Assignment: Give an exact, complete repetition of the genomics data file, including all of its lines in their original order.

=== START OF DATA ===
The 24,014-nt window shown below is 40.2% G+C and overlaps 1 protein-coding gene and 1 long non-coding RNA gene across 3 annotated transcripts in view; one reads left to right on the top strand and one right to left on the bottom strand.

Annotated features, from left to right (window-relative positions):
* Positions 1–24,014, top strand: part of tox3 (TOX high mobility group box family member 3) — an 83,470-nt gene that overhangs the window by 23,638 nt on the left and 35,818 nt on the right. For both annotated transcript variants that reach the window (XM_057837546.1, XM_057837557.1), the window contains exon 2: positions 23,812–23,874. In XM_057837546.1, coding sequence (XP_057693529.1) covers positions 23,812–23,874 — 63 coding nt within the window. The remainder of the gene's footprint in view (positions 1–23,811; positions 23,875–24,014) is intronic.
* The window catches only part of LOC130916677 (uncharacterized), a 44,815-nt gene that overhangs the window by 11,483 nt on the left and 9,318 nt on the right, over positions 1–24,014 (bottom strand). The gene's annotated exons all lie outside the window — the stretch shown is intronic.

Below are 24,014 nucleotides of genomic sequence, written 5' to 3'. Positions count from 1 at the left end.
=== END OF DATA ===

The 24,014-nt window shown below is 40.2% G+C and overlaps 1 protein-coding gene and 1 long non-coding RNA gene across 3 annotated transcripts in view; one reads left to right on the top strand and one right to left on the bottom strand.

Annotated features, from left to right (window-relative positions):
* Positions 1–24,014, top strand: part of tox3 (TOX high mobility group box family member 3) — an 83,470-nt gene that overhangs the window by 23,638 nt on the left and 35,818 nt on the right. For both annotated transcript variants that reach the window (XM_057837546.1, XM_057837557.1), the window contains exon 2: positions 23,812–23,874. In XM_057837546.1, coding sequence (XP_057693529.1) covers positions 23,812–23,874 — 63 coding nt within the window. The remainder of the gene's footprint in view (positions 1–23,811; positions 23,875–24,014) is intronic.
* The window catches only part of LOC130916677 (uncharacterized), a 44,815-nt gene that overhangs the window by 11,483 nt on the left and 9,318 nt on the right, over positions 1–24,014 (bottom strand). The gene's annotated exons all lie outside the window — the stretch shown is intronic.

Below are 24,014 nucleotides of genomic sequence, written 5' to 3'. Positions count from 1 at the left end.